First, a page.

10. I’d really like to see comparisons of ultra-premium cards for those that stay at Marriott, Hyatt, Hilton, and IHG, respectively. For example,
    Prestige vs. CSR vs. Platinum vs. Brilliant for Marriott. Here’s how that breaks down for me:

    Prestige
    $245 net fee
    3X TYP on hotels
    5X TYP on restaurants & airfare & travel agencies
    Can redeem for 1cpp on travel
    Can cash out for 1cpp
    No coverages
    4th night free up to 2x/year, with caveats

    CSR
    $200 net fee
    3X UR on hotels & airfare & restaurants
    Can redeem for 1.5cpp on travel
    Can cash out for 1cpp
    6h trip delay, trip C&I, primary CDW
    Lyft benefits

    Platinum
    $550 fee, less various credits
    5X on airfare
    Can redeem for 1cpp on travel (?)
    Can cash out for 0.6cpp (1.25cpp for Schwab)
    6h trip delay, trip C&I, no CDW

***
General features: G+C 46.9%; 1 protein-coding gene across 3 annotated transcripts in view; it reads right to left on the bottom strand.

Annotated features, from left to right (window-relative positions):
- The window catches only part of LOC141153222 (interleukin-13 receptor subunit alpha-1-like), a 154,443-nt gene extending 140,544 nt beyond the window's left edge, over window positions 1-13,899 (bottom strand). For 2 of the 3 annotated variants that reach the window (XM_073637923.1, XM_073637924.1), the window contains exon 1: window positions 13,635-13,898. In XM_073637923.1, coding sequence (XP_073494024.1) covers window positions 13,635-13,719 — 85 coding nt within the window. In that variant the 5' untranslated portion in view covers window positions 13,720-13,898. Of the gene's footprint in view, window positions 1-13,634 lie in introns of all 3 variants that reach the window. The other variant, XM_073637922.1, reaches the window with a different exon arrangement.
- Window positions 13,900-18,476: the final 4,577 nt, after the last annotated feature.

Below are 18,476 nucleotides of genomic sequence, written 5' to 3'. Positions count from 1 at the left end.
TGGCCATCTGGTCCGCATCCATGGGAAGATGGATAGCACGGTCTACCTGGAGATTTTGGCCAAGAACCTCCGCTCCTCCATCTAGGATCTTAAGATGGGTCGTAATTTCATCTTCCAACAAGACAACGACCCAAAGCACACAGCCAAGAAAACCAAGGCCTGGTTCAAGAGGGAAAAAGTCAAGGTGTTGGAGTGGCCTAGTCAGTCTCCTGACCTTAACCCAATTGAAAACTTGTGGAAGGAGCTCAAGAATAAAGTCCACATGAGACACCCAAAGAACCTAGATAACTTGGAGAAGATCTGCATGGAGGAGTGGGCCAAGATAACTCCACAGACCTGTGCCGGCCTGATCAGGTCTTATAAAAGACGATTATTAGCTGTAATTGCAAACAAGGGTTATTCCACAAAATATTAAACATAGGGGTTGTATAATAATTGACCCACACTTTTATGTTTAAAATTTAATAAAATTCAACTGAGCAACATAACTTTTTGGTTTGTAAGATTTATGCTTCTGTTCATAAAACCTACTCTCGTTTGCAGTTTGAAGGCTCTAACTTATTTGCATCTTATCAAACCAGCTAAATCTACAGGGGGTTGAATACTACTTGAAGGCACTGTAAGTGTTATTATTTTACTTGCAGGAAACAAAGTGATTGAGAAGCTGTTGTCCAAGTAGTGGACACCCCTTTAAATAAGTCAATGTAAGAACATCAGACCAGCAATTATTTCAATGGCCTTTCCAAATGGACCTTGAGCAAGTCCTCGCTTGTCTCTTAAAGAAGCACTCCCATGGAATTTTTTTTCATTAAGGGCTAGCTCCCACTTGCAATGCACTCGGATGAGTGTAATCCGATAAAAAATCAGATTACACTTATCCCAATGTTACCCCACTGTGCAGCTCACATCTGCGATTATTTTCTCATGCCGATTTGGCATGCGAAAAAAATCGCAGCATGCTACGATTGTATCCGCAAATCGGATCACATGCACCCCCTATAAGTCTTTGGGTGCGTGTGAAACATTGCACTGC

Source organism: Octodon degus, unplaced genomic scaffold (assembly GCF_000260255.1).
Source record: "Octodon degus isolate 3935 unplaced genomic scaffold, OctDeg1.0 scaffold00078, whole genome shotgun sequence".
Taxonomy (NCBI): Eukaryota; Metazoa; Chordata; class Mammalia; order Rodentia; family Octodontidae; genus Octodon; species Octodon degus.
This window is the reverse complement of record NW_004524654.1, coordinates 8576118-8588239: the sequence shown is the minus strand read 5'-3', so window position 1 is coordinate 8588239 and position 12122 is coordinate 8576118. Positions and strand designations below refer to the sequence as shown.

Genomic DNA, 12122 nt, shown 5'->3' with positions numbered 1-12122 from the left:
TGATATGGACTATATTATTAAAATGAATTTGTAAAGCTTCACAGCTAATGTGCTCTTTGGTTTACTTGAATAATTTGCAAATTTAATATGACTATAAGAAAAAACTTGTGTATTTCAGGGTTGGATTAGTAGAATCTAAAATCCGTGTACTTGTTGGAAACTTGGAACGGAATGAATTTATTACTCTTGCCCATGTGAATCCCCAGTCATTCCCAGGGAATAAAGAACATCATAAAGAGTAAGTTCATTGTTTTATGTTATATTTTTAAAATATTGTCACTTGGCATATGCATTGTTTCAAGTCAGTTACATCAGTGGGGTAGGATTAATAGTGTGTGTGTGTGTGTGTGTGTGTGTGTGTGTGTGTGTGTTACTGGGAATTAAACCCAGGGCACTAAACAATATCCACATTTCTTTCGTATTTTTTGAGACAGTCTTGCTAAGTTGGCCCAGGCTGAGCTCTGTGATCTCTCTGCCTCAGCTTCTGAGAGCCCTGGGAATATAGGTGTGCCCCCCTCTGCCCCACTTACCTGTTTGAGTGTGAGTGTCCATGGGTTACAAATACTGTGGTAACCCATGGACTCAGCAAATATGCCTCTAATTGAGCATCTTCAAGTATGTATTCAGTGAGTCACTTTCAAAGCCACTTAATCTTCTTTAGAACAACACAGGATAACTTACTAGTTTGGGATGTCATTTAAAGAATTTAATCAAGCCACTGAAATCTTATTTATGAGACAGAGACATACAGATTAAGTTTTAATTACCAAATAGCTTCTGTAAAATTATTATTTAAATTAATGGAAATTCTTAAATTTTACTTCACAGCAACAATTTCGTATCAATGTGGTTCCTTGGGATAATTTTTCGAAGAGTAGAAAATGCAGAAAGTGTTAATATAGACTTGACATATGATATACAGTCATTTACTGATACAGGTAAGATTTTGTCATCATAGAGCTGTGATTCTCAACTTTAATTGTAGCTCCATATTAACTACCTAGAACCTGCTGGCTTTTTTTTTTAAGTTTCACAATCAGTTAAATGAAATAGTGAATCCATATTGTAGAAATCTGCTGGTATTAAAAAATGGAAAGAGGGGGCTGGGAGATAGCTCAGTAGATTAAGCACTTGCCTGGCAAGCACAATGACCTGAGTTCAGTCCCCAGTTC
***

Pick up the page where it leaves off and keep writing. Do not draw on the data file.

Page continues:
More lounges, but no PP restaurants
    Marriott & Hilton Gold

    Brilliant
    $150 net fee
    6X Bonvoy on Marriott
    3X Bonvoy on airfare & restaurants
    Can’t redeem for anything but Marriott (0.6cpp?)
    Can’t cash out
    6h trip delay, trip C&I, no CDW
    No PP restaurants
    50k FNC
    Marriott Gold

    GE/PreCheck credit and non-restaurant PP offered by all.

    I’m sure I’m missing a lot – someone like you would be better qualified to do the comparison. Maybe add the Business Platinum or other options, and possibly even 2- or 3-card combos (Prestige/Premier/Rewards+, Brilliant/Boundless, Platinum/Green, etc.).

    I do think that having multiple Bonvoy cards is a good idea as well. Two or three FNCs are worth more than 2-3x a single FNC. Many of us would never spend $200+ or 35k/night; for us, having a single FNC either:
    – “forces” us to “overpay” for an extra night or two at a Cat 4 or 5 when we’d be okay with a Cat 2 or 3,
    – use it at reduced value – say, a Cat. 3 on which we’re okay to burn 17.5k/night for an extra night or two, or
    – “throw it away,” in a way, on a one-night stay that I otherwise wouldn’t book
    $95/$125/$150 getting me a free night at a Cat. 5/5/6 is nice, but $95+$125+$150=$370 getting me 3 nights is much nicer.